I work a lot with NumPy and SciPy, as our job requires heavy numerical processing, and I am always impressed by the power and speed of these two libraries. I’m also a fan of SQLAlchemy, as it allows me to store data and results in databases in a seamless (and database-independent) way.

Is there anything else you’d like to say?

Thank you for inviting me at the PyDev of the Week!

Thank you!

Previous PyDevs of the Week

January 26, 2015 01:30 PM

Caktus Consulting Group

We’re Launching a Django code school: Astro Code School

One of the best ways to grow the Django community is to have more high-quality Django developers. The good news is that we’ve seen sharply increasing demand for Django web applications. The challenge that we and many other firms face is that there’s much higher demand than there is supply: there aren’t enough high-quality Django developers. We’ve talked about this issue intensely internally and with our friends while at DjangoCon and PyCon. We decided that we can offer at least one solution: a new Django-focused code school.

We’re pleased to announce the launch of Astro Code School in Spring 2015. Astro will be the first Django code school on the East Coast. Programs include private trainings and weekend, 3-week, and 12-week full-time courses. In addition to Django, students will learn Python (of course), HTML, CSS, and JavaScript. They will come away being able to build web applications. The shorter programs will be geared towards beginners. The longer program will are for those with previous programming experience. Astro will also provide on-site, private corporate training, another area we frequently get asked about.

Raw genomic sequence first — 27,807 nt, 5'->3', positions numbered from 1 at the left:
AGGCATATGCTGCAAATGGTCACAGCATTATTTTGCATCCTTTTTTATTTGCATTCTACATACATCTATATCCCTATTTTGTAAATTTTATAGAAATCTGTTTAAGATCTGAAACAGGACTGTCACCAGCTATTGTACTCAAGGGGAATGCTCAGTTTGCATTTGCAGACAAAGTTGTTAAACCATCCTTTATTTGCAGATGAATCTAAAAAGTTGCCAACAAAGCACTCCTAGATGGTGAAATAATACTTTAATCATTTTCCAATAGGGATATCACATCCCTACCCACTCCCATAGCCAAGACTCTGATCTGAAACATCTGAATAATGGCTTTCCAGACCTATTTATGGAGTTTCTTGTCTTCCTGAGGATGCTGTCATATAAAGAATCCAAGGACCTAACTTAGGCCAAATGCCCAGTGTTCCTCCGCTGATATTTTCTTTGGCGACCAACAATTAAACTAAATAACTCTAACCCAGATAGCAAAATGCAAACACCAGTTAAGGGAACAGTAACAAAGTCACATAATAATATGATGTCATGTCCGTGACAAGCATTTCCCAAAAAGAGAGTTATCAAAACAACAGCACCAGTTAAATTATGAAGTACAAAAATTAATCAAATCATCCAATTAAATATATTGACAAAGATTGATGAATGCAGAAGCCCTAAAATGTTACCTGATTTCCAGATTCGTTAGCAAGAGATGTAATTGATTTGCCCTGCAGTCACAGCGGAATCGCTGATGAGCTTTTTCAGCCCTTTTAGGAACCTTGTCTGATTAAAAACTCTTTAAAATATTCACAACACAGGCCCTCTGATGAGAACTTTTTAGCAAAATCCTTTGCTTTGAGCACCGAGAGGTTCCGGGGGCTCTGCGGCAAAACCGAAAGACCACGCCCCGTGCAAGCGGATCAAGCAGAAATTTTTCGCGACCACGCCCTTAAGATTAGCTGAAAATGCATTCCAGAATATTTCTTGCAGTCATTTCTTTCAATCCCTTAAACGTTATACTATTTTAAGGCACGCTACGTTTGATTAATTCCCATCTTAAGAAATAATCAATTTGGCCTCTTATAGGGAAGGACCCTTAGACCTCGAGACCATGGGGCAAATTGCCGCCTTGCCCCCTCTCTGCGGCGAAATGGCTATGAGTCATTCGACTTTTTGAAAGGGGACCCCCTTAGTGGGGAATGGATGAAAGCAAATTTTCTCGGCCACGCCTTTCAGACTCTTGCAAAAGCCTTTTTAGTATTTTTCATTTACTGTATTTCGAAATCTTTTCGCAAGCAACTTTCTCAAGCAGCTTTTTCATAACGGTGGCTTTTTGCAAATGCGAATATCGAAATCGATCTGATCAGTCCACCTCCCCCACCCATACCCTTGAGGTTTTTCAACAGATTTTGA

Astro will be a separate company under Caktus. To support Astro, we welcome Brian Russell, the new director of Astro. Brian is the former owner of Carrboro Creative Coworking, the place where Caktus got its start. In addition to being a long-term supporter of new developers, Brian is also an artist and entrepreneur. He has a special interest in increasing diversity within open source. Django itself is one of the most respectful and welcoming places for women and minorities and he’s excited to contribute.

Our first and leading instructor will be Caleb Smith, a Caktus developer since 2011. Caleb first joined Caktus as an intern, straight from his days as a public school music teacher. He continued to teach while at Caktus, supporting free and low-cost courses for women through the nonprofit Girl Develop It RDU. He’s also currently teaching an advanced web application course at the University of North Carolina’s School of Journalism and Mass Communication.

We’re building out the space for Astro currently on the first floor of our new headquarters in Downtown Durham. Astro Code School will have a dedicated 1,795 square feet of space. Construction should be complete by April.

January 26, 2015 01:15 PM